Technology really moves at a breakneck pace. It was only a few months ago that we took a look at the original Western Digital WD TV HD Media Player and now the company that usually specializes in hard drives has already released that product’s successor: The Western Digital WD TV Live.
On the surface, the WD TV Live looks an awful look like its predecessor, but Western Digital has included a lot of important upgrades in this new unit. The “live” part of the name, for example, points toward its network-ready capabilities.
Features and Specifications
Measuring about the same size as the first WD TV, the Western Digital WD TV Live Media Player boasts full HD video playback and navigation with support for resolutions up to 1080p. This is a perfect fit for something like a 55-inch Samsung LCD HDTV in your living room. You don’t need a Blu-ray player to enjoy 1080p.
File support has been vastly improved in the WD TV Live as well, now allowing you to enjoy your “downloaded” MKV videos with the greatest of ease. It’ll also do music and pictures, as before, but the kicker is that all three of these elements can also be nabbed from network storage and the Internet. The online component here appears to be more robust than what you got with the Seagate FreeAgent Theater+, but it’s still not quite there. I’ll go into further detail a little later on in this review.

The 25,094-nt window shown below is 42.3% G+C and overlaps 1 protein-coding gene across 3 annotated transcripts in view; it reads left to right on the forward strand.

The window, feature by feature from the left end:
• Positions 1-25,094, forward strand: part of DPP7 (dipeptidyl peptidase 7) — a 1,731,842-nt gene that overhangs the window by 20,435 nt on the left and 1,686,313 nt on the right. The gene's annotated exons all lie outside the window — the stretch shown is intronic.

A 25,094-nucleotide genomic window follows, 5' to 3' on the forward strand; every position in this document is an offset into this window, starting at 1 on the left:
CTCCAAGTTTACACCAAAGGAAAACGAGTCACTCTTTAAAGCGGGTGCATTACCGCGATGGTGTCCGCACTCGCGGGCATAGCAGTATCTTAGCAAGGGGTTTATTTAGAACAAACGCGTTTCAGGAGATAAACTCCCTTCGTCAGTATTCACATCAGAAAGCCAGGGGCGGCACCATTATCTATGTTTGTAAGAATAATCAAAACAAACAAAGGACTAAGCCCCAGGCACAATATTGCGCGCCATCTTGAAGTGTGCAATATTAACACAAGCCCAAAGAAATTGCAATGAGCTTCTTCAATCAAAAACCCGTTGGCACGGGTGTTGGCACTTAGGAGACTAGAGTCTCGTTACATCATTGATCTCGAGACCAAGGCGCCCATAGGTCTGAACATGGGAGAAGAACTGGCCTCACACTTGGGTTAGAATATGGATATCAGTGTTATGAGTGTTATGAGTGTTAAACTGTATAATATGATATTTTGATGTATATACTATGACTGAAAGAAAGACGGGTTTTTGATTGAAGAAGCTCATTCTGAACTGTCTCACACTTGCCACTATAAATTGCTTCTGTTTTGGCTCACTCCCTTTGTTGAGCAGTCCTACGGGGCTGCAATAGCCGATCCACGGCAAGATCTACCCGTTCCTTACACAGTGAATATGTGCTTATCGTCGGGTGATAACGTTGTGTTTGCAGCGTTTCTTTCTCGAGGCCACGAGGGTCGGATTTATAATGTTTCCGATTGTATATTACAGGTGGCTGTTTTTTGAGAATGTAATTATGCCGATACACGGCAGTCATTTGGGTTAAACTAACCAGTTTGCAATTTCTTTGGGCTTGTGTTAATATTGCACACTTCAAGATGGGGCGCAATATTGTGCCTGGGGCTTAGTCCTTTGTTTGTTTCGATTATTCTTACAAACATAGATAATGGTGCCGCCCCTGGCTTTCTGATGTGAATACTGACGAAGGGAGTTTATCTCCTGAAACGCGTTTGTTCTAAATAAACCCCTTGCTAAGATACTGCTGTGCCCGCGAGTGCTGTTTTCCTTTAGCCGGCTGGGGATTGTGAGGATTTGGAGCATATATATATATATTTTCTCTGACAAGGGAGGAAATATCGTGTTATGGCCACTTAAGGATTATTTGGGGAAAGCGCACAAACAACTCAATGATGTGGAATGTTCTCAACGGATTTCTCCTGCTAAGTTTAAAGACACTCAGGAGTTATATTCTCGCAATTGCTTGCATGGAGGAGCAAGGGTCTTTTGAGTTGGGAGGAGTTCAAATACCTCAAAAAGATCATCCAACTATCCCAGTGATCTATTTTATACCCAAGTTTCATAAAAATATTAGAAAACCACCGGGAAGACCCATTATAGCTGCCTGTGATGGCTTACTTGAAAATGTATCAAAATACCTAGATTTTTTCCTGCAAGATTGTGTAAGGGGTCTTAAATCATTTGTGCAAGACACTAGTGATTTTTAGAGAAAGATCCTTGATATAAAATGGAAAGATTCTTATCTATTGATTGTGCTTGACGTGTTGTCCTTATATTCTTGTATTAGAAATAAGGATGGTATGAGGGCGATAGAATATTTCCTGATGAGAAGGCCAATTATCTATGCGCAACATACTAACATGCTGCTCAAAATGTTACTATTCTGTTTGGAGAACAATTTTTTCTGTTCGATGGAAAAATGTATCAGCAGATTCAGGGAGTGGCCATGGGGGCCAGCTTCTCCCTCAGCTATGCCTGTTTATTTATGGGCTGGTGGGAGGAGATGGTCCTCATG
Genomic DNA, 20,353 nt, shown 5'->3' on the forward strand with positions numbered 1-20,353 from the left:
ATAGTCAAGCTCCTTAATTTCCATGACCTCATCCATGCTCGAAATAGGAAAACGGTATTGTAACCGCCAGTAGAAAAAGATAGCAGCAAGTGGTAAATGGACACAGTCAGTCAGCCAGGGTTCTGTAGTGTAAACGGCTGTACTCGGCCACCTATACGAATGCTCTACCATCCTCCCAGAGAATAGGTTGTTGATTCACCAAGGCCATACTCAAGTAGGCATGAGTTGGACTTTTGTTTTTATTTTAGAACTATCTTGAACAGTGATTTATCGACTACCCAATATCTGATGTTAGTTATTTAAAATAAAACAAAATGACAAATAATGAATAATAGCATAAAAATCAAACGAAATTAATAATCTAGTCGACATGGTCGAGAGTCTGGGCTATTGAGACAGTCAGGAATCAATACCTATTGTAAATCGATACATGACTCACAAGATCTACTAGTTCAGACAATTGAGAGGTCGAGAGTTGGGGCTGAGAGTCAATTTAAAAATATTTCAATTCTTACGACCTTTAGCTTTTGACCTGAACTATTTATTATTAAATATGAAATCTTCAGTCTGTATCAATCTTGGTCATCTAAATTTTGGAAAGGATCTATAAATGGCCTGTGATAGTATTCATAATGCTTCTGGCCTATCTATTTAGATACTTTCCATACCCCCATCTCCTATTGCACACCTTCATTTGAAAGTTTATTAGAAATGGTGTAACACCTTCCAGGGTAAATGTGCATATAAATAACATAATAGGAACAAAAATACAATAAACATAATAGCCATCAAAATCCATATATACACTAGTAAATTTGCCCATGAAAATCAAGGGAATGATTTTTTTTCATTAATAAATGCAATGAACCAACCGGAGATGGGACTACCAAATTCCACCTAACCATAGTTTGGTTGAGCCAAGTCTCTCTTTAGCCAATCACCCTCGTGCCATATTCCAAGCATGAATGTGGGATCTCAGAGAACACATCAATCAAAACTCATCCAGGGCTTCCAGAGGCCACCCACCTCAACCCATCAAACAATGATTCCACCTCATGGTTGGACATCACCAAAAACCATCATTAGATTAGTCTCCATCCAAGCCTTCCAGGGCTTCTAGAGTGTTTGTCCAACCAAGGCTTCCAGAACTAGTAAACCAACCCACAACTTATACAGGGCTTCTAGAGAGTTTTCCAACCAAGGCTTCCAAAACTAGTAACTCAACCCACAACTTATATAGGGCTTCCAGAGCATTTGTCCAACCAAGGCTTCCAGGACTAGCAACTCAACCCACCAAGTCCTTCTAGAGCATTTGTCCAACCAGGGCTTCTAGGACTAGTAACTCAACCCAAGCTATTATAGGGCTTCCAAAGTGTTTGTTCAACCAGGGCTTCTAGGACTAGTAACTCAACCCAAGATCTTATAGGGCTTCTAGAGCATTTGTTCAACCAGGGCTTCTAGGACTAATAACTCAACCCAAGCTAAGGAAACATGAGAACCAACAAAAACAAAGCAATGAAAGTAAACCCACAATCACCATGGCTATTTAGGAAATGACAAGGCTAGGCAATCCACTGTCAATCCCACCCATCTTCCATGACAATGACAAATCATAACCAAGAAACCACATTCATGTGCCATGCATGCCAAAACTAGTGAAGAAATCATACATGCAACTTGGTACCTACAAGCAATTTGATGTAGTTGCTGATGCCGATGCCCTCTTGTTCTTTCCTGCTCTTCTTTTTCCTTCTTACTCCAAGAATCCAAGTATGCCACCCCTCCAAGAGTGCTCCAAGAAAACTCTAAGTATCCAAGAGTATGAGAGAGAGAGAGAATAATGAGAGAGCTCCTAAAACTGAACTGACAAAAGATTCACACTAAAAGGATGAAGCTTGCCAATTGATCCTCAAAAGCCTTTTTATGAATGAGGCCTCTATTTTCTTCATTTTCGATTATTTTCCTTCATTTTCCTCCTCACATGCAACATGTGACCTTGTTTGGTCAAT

Other highlights include a file management utility, support for the Picture Transfer Protocol from digital cameras, advanced navigation options, SPDIF digital output, and support for multiple languages.
Looking Inside the Box
There are also cables for composite and component video included in the box. What’s interesting is that there is only one jack in the back for AV (red, white, yellow) and one jack for the component video. I suppose this simplifies the ports in the back, but it means that you may have a harder time finding replacement cables.
Also, while the Western Digital WD TV Live supports HDMI 1.3, there is no HDMI cable included in the box. Most other players are like this too, with the noted exception of the Patriot Box Office. You can find generic HDMI cables for $5 to $15, but it still would have been nice to find one included.
Remote Control Keeps It Simple
The remote control included with this media player is exactly the same one that we got with the original. It is utterly simple and basic, giving you the bare essentials for navigating through the on-screen menus. For the most part, it works just fine. If your technophobic mom knows how to use a DVD player, she should be able to understand how to use the WD TV Live.